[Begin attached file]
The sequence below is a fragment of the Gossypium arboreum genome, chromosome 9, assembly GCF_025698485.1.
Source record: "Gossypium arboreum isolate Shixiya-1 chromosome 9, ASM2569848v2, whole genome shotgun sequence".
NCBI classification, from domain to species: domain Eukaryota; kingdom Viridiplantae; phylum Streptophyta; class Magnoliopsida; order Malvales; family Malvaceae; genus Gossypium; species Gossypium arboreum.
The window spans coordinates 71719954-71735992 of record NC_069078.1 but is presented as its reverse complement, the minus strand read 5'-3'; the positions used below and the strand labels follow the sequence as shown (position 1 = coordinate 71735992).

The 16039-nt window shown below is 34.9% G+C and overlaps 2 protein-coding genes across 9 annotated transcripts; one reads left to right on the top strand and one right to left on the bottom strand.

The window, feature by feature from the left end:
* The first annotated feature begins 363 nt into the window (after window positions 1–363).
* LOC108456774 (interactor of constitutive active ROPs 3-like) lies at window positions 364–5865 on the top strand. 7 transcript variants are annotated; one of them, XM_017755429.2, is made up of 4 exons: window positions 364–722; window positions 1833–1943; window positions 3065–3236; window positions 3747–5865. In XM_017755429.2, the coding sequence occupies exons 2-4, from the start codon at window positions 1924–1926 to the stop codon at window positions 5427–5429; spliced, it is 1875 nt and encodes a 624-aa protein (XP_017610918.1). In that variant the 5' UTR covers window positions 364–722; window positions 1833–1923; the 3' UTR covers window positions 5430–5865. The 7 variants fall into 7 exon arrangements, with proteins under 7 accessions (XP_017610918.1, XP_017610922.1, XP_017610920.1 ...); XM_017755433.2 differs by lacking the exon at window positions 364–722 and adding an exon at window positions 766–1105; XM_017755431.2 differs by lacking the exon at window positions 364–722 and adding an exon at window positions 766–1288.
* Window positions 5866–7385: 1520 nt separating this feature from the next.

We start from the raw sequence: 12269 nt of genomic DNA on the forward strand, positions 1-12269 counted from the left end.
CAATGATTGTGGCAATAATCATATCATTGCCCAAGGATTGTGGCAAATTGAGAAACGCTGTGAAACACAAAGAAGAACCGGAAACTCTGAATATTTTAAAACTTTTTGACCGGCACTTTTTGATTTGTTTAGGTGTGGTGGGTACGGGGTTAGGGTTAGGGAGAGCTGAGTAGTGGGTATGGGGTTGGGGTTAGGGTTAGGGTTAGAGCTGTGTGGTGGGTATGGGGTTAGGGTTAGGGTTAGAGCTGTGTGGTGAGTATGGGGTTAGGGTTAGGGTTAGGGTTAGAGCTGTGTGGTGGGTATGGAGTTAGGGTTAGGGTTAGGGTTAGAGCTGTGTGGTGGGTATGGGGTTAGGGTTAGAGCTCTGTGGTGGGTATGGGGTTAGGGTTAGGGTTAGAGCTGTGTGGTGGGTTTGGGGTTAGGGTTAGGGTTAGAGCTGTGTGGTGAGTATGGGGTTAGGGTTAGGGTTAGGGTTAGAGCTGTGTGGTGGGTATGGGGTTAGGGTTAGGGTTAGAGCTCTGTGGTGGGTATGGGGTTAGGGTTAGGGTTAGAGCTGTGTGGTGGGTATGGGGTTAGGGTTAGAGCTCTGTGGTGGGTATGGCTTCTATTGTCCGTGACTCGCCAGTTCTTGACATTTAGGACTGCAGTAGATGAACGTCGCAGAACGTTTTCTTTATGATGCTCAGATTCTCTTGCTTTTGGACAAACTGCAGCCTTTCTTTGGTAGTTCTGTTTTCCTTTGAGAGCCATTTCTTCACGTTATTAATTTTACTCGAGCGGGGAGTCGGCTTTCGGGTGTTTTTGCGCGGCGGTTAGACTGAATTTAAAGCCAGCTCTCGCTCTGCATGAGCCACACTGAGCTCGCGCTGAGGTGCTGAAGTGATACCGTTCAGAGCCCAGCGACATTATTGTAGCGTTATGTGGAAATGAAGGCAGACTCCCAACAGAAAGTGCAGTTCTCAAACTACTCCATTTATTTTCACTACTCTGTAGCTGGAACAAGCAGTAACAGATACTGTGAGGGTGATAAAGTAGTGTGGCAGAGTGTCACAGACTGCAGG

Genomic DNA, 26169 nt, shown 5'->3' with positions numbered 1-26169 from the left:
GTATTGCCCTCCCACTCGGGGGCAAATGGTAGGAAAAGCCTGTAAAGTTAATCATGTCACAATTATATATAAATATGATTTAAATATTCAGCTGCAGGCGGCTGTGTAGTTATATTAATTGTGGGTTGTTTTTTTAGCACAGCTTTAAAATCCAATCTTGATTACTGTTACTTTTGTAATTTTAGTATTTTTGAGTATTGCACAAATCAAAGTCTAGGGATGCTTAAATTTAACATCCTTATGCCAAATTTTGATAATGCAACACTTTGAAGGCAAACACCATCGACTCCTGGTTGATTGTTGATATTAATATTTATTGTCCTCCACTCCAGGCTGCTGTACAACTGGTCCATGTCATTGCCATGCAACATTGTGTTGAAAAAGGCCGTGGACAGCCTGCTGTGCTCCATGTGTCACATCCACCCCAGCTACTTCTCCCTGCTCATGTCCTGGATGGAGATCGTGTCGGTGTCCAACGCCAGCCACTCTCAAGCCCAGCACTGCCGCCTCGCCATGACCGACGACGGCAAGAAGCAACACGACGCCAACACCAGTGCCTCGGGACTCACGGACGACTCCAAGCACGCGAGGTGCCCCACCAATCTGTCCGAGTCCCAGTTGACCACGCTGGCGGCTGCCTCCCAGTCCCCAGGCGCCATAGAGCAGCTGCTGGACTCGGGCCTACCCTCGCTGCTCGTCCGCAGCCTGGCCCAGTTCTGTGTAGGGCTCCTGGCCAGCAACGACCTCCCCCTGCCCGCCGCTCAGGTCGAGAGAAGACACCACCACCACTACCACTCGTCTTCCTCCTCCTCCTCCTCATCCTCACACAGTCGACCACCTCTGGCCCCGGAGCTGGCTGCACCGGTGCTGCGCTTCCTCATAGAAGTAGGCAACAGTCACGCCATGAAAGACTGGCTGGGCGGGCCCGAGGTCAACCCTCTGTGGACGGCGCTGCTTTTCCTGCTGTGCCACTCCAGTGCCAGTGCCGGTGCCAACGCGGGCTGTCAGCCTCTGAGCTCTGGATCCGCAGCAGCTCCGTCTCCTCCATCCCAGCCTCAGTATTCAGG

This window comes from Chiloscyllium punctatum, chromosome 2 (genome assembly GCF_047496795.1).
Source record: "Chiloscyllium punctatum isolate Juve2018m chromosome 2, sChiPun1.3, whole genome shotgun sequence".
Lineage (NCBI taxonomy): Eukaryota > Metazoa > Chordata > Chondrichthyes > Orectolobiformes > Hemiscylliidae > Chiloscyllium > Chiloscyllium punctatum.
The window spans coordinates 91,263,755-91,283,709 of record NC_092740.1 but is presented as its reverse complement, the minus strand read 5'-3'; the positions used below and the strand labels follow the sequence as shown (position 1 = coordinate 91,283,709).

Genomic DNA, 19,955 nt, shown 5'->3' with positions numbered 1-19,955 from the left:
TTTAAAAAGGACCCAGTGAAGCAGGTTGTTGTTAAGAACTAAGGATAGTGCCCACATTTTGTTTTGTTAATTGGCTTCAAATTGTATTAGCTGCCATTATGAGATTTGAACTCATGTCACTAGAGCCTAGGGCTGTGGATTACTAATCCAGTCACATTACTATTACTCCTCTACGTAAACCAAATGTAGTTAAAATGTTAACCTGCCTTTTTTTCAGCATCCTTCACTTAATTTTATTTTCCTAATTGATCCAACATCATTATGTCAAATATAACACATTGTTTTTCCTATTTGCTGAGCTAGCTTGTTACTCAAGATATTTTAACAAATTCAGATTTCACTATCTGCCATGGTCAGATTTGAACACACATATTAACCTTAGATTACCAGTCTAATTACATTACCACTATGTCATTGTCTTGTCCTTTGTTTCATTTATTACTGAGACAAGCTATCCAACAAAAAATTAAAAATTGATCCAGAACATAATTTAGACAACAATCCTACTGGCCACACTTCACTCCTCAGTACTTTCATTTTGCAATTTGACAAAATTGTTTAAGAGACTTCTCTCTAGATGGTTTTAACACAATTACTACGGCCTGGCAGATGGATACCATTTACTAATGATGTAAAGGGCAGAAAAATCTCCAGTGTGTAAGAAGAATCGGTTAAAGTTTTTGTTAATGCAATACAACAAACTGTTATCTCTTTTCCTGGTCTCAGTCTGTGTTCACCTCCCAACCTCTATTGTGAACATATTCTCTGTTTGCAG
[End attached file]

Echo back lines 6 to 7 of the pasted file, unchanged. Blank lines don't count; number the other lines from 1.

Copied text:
The window, feature by feature from the left end:
* The first annotated feature begins 363 nt into the window (after window positions 1–363).